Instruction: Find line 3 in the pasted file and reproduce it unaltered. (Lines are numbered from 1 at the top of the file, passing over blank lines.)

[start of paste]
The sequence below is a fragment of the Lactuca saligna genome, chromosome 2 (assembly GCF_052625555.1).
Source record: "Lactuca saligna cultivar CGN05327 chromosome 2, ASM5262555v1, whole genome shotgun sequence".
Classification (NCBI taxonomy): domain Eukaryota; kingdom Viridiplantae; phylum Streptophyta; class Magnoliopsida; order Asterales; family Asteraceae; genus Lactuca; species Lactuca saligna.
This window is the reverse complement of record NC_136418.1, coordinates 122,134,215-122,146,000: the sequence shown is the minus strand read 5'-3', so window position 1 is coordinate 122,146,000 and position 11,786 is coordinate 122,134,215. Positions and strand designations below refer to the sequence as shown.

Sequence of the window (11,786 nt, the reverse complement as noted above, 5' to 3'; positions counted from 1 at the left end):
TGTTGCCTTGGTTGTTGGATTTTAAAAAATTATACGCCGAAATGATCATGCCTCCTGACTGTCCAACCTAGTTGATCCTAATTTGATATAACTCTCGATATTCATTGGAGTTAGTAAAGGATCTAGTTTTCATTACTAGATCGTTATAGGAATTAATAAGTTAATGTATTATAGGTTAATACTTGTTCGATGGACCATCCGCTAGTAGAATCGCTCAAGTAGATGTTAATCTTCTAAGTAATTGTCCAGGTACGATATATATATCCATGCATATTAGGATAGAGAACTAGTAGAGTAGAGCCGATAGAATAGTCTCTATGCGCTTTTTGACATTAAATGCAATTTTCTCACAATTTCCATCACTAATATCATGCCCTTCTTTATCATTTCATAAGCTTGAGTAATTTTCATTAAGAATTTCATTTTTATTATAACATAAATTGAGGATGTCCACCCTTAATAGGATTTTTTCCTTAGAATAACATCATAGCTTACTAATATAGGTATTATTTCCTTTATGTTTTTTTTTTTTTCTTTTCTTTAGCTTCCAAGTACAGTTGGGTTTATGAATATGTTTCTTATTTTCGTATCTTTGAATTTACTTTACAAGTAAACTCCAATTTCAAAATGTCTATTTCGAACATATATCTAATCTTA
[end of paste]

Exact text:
Classification (NCBI taxonomy): domain Eukaryota; kingdom Viridiplantae; phylum Streptophyta; class Magnoliopsida; order Asterales; family Asteraceae; genus Lactuca; species Lactuca saligna.